Blogger: Michelle Ule
Location: Just back in the office from Budapest
In addition to being agents and an editorial assistant, several Books & Such staff are also published writers. Janet Kobobel Grant has co-written books on prayer and breast cancer, along with a number of Bible studies by herself. Wendy Lawton is well-known for her books, particularly the Daughters of Faith Series about young historic Christian women. Our agent emeritus, Etta Wilson, wrote a number of children’s books as well.
In September, we can add my name to the list when Barbour’s A Log Cabin Christmas Collection is released and my story, The Dogtrot Christmas, is published.
As we prepare for and then head to Mount Hermon Christian Writer’s Conference this week, I’ll be writing about my personal journey to publication. Everyone has a different story, but I’m hoping my tale will provide some perspective and information for those who have never been through the process.
My story began early one afternoon last summer when I was on my annual hiatus from work–I usually take off several months in the summer to write for myself and to travel. Janet and Rachel at the office received an e-mail from Barbour Publishing House about an anthology they were planning for Christmas 2011–The Log Cabin Christmas. It occurred to Janet and Rachel that I should consider writing a novella proposal, knowing of my love of history and research. They included a list of what was required: log cabin, Christmas, romance, United States. What did I think?
This opportunity came my way for several reasons: I have a literary agent (Janet) who believed I could write well and knew I love history and enjoy doing research.
It was my chance, now, to prove if any of those things were true.
As a genealogist, I had a couple of family history stories from Texas that might do, and one even included a log cabin. I responded immediately to say I was on it, and I went right to work on an outline. By the end of the day, I had written a synopsis and two chapters. I sent them to Janet and went to make dinner.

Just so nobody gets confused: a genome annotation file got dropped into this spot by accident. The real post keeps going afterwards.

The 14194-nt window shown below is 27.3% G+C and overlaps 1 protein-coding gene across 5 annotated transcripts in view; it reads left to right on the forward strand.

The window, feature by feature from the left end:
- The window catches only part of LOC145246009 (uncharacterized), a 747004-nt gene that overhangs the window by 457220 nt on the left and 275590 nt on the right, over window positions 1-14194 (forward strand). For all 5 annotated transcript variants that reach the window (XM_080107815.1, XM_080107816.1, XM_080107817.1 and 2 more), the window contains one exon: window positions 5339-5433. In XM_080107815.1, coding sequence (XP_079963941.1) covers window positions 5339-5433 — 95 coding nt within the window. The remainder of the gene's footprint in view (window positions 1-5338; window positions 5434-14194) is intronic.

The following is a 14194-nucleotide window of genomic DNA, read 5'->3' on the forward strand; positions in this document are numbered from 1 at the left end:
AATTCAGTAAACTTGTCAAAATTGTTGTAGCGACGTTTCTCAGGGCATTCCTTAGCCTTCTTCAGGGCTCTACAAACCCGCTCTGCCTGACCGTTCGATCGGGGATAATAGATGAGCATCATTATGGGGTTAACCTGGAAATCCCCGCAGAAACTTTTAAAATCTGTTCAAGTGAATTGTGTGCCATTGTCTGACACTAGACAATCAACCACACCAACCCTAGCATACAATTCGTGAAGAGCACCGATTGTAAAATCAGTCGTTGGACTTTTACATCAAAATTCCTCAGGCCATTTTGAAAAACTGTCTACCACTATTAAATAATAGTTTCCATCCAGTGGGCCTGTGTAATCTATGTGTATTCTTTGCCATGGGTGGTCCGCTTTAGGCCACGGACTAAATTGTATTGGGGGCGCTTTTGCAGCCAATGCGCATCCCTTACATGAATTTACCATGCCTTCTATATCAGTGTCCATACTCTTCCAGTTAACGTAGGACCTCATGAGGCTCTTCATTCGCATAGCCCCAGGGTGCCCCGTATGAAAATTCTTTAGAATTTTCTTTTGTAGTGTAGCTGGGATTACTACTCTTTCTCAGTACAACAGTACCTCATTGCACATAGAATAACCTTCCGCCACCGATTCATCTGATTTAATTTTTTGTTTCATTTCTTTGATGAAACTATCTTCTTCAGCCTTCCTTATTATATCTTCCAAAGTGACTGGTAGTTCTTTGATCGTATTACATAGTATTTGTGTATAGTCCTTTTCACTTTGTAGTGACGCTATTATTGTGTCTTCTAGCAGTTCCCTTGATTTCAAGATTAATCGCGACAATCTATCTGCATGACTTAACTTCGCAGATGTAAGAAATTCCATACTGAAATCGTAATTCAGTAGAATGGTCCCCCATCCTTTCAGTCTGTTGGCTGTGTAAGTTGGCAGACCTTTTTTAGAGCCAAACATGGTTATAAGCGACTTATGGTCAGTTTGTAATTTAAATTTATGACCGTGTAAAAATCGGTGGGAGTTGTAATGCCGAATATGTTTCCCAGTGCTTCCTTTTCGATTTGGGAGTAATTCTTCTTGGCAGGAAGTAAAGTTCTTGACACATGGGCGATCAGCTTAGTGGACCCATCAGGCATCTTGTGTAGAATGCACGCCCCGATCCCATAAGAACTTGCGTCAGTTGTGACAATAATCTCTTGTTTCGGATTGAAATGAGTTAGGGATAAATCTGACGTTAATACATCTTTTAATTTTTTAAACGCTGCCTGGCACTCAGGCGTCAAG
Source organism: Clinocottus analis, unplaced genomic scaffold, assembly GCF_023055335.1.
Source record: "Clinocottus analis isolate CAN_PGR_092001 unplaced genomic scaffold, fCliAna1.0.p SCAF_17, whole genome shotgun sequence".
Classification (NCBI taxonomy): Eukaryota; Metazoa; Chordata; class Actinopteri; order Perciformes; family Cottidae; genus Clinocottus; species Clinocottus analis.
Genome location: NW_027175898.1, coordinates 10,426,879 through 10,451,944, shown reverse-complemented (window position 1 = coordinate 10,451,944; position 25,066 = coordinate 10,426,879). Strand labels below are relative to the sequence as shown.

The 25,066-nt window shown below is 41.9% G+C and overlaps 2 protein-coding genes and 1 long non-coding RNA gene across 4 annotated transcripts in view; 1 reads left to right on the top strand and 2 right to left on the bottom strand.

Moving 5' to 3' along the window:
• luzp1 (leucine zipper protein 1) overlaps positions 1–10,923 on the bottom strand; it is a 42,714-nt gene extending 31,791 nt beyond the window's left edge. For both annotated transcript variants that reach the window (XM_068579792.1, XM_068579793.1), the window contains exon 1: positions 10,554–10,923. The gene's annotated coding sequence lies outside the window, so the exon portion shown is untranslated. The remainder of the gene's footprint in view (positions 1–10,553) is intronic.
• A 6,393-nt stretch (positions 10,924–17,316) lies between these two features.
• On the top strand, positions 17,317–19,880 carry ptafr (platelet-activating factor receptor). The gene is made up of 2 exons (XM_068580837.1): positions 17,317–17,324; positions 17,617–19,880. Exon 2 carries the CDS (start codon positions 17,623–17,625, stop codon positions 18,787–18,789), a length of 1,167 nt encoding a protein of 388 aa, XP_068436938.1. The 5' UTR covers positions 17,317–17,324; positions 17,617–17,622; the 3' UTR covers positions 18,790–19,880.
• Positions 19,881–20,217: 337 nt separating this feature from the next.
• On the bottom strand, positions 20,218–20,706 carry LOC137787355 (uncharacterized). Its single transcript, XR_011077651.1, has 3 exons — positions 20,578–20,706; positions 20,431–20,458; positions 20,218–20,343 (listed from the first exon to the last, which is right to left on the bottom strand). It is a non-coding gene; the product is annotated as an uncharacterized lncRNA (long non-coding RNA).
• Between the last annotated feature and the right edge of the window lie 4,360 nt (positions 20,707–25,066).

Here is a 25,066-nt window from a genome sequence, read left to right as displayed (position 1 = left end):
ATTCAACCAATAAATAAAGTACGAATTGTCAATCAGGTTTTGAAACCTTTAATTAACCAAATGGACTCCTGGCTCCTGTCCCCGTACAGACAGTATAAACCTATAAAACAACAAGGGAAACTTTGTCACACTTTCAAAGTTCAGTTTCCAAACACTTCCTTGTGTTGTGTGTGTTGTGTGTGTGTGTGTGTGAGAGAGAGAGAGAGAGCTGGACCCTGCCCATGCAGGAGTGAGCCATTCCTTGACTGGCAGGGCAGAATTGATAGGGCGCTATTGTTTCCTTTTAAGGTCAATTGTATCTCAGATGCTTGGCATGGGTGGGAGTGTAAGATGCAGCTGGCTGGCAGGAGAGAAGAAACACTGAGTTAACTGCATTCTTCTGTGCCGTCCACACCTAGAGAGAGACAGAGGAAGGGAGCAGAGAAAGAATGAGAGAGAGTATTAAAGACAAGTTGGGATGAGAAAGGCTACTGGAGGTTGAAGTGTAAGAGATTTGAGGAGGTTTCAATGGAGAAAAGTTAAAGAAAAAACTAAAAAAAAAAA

She wrote back commending my story and writing but noted I had created a synopsis long enough and with enough breadth for a novel, and didn’t I remember a romance needed to be told in alternating points of view between male and female?
Oh, no! And I had a guest coming to dinner!
I told her I’d have a rewrite within twenty-four hours.
The next morning, I reconfigured the story, lopping off the first six months–including interesting and powerfully emotional scenes–and starting much further in than I had envisioned. My story was decimated! I sat at the keyboard rubbing my forehead and thinking, This is too hard. Maybe this project isn’t for me.
But no, I realized, this was my chance. I had to take it or forget about my publishing dream. I trained as a newspaper reporter; I knew how to write under deadline. So get to work!
By the end of the afternoon, I had revamped the synopsis and written two chapters. I sent them off. My agent congratulated me on a strong proposal. And then it disappeared into the hands of the publisher.
How do unagented writers find opportunities like this one? Where can they look?
Barbour posted what they were looking for on Rebecca Germany’s blog. Harlequin looks at unagented submissions–read the guidelines carefully. Attend writers’ conferences and meet with editors to discuss your projects; check out magazine web sites for writers’ submissions information; read Sally Stuart’s Christian Writer’s Market Guide.